She pauses here so we can telegraph our delight at the hilarity we’re about to take part in. I mean, she really pauses. So, we oblige.
“Now, that doesn’t stop Andy, nor does it stop you, Mom and Dad. You’re a family made from the same friendly cloth or maybe it’s Quilted Northern Toilet Paper, both soft and strong! Who knows, right?”
There was a slight pause. Empathically, we sense the TP bit was a creative touch she threw in on the fly and she’s not sure it landed. But Tom and I are already a team. We offer the Second AD a quick nod and a smile. It’s just enough; she continues.
“Andy jumps right into the introductions. Now, Mr. Richter, Senior, you offer your hand. To Conan. Who is actively using the urinal!! And you, Mrs. Richter, Senior you smile and wave (shyly, of course – this is a Men’s Room, after all. Wink. Wink.)”
I think you get the picture…
Now, as excited as I was to be on TV, and national TV at that, even though this was a union gig for Tom and I, contractually speaking, it was the equivalent of doing background work. Performers’ union contracts are very specific. They spell out exactly what actors are being paid to do. And if during this scene, what Tom and I did involved anywhere from 1-5 spoken lines, under the AFTRA contract in place that would be considered an “Under 5” and NBC would have to pay us a lot more, plus residuals. While we tried to communicate (without words, of course) that we were more than willing to go there, for us the scene remained mute.
So, therein lay our acting challenge. Tom and I needed to make the most of a comedy scene with Conan and Andy in an NBC Men’s Room on national television. And we had to do it without uttering a word. Now you can see what I meant about the benefit of our having that instant backstory, right?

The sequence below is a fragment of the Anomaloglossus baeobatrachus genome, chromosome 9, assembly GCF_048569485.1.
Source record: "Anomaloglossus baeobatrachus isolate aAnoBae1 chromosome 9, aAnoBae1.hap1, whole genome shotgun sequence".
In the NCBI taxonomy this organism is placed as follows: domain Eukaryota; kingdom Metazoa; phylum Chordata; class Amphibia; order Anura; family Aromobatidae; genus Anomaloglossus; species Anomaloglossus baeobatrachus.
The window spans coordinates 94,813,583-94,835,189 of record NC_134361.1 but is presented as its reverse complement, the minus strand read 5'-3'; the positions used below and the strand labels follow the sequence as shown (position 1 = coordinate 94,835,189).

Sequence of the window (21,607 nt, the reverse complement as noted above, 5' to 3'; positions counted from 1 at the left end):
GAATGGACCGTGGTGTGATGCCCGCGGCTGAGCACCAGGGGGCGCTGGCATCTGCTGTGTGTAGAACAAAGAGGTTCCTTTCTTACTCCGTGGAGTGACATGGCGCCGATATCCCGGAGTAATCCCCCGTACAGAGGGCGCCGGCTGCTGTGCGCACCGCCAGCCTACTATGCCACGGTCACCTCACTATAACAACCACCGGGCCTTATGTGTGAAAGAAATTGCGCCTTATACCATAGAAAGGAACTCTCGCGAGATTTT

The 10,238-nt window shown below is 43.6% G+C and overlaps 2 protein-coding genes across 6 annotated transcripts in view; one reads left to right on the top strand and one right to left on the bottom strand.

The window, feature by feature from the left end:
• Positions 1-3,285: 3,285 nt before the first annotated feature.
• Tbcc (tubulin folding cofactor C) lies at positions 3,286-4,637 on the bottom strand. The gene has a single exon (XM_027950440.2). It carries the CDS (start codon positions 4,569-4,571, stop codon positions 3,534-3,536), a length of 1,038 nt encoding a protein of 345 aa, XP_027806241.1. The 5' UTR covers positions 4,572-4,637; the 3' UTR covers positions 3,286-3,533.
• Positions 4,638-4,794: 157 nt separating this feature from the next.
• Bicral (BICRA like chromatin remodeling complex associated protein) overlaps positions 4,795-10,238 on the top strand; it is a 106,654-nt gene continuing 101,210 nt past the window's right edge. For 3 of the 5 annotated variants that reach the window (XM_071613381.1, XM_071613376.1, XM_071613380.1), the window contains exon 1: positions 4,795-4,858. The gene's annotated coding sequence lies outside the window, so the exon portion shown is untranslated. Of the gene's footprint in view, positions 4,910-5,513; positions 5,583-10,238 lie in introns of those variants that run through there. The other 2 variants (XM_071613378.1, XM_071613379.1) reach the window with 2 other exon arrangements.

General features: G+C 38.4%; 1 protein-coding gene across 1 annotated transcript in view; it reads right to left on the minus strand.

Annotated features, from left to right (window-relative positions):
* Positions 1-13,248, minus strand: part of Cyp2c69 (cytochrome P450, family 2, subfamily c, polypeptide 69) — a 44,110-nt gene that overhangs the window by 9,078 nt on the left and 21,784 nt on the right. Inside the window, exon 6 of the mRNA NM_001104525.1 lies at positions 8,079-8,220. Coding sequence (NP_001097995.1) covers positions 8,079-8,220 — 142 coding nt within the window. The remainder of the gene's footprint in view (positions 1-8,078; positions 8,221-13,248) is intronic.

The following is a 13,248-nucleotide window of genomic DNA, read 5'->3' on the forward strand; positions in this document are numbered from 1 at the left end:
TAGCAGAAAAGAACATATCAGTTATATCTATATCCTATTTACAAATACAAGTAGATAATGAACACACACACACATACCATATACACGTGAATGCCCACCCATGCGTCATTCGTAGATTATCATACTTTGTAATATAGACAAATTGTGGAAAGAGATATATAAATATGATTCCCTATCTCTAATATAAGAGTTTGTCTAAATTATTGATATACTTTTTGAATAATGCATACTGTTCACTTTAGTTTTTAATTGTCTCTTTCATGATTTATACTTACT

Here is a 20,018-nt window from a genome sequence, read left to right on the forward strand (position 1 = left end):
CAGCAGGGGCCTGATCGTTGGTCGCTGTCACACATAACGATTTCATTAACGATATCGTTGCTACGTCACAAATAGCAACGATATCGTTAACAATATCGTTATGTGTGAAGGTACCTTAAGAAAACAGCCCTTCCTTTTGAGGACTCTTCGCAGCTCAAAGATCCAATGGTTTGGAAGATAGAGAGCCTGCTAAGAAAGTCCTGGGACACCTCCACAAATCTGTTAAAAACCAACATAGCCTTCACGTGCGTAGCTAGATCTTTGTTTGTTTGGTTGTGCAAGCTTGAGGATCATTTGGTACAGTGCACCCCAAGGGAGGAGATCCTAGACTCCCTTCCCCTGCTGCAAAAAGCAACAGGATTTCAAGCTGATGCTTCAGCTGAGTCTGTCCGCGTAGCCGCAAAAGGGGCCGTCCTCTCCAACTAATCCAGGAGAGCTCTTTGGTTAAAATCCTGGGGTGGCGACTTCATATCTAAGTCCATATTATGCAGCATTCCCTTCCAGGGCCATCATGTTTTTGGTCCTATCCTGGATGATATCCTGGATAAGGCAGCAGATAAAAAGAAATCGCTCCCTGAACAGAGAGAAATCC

When the director yelled, “ACTION!,” Andy Richter’s Mom and Dad quickly settled into heartfelt murmurs and deep communicative glances. Without technically talking, we pushed it a little harder with each take. I finally started muttering actual words here and there, but NEVER COMPLETELY! (Genius, right?) It may not have been dialogue, technically speaking, but our intentions were clear. Sadly, I don’t have the tape to prove this. It’s lost somewhere in the NBC vaults. But in my heart I know on that afternoon, in that NBC Men’s Room, Tom and I silently and successfully made a connection with Conan. At a urinal. And we were darn nice about it.
We looked “perfect.” We offered our hand in friendship (okay, strictly speaking, I waved my hand in friendship — potato, potahto.) But what’s really important is, we made our son proud. And at the end, isn’t that what it’s really all about?
Amy Poehler as “Stacy Richter” on NBC’s LATE NIGHT with CONAN O’BRIEN
I recently discovered that Amy Poehler, before SNL fame, played a recurring role on LATE NIGHT as Andy Richter’s younger sister, Stacey . She was lucky enough to always appear in full headgear (SEE LEFT).
If I could, I’d consult with Stephen Hawking on this, but since I did watch his PBS program the other night, I think I can make a case that, space and time being relative, this means I either could or already have played Amy Poehler’s Mom. I know!
So, if you happen to run into her, please let Amy know I’m eager and available to reprise the role. Maybe we could get Andy, too? And Tom. A full on family reunion. But this time, nobody’s keeping Mrs. Richter, Senior in the corner!